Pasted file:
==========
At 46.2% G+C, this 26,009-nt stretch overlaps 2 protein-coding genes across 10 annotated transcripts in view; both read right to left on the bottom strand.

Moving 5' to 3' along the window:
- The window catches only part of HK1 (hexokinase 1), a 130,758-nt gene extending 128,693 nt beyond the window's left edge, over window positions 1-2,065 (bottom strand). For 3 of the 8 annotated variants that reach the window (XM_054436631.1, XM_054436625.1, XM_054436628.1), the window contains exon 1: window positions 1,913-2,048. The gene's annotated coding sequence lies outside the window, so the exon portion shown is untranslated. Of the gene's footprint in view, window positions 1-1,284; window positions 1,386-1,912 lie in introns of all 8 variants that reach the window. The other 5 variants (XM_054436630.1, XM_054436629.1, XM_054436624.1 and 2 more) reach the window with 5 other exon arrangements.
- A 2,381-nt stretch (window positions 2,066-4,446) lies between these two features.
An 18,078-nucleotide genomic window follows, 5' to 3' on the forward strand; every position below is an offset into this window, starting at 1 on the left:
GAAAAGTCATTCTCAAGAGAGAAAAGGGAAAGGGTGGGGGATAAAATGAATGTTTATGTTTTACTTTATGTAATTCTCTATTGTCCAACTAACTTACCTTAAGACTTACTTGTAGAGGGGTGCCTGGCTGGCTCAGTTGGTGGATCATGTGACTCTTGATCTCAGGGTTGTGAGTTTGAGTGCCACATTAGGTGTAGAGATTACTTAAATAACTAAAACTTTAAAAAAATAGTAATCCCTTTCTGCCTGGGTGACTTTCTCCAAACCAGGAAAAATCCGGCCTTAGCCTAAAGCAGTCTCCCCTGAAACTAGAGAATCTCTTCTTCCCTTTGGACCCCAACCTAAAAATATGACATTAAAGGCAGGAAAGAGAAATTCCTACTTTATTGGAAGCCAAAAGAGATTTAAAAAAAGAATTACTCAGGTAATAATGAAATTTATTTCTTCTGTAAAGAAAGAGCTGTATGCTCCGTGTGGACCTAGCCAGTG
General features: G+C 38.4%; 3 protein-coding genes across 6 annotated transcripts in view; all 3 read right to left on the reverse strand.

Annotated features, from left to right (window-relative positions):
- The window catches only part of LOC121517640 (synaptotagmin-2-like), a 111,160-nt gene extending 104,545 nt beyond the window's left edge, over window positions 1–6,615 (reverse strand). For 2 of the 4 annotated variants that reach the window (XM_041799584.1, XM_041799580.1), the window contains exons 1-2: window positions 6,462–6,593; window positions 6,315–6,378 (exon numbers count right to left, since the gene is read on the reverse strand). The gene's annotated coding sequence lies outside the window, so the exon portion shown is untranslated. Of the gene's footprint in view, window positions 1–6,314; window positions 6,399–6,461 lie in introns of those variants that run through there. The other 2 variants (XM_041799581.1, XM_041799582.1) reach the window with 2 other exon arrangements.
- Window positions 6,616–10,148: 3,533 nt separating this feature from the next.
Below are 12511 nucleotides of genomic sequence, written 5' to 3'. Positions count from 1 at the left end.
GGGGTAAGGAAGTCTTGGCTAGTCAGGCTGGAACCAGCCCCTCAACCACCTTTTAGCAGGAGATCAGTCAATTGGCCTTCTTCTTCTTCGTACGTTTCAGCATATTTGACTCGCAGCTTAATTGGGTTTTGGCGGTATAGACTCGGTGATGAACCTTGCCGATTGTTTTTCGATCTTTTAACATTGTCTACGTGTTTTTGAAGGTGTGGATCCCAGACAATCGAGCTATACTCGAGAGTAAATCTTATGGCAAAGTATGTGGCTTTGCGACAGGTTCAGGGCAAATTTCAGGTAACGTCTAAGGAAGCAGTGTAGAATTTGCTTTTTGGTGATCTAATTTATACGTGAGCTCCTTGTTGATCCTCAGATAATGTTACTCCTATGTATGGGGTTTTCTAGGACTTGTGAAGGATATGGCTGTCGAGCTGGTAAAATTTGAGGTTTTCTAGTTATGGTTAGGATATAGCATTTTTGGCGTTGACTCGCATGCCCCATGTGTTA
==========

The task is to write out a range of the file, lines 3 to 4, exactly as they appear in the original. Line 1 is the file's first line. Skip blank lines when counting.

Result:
- The window catches only part of HK1 (hexokinase 1), a 130,758-nt gene extending 128,693 nt beyond the window's left edge, over window positions 1-2,065 (bottom strand). For 3 of the 8 annotated variants that reach the window (XM_054436631.1, XM_054436625.1, XM_054436628.1), the window contains exon 1: window positions 1,913-2,048. The gene's annotated coding sequence lies outside the window, so the exon portion shown is untranslated. Of the gene's footprint in view, window positions 1-1,284; window positions 1,386-1,912 lie in introns of all 8 variants that reach the window. The other 5 variants (XM_054436630.1, XM_054436629.1, XM_054436624.1 and 2 more) reach the window with 5 other exon arrangements.
- A 2,381-nt stretch (window positions 2,066-4,446) lies between these two features.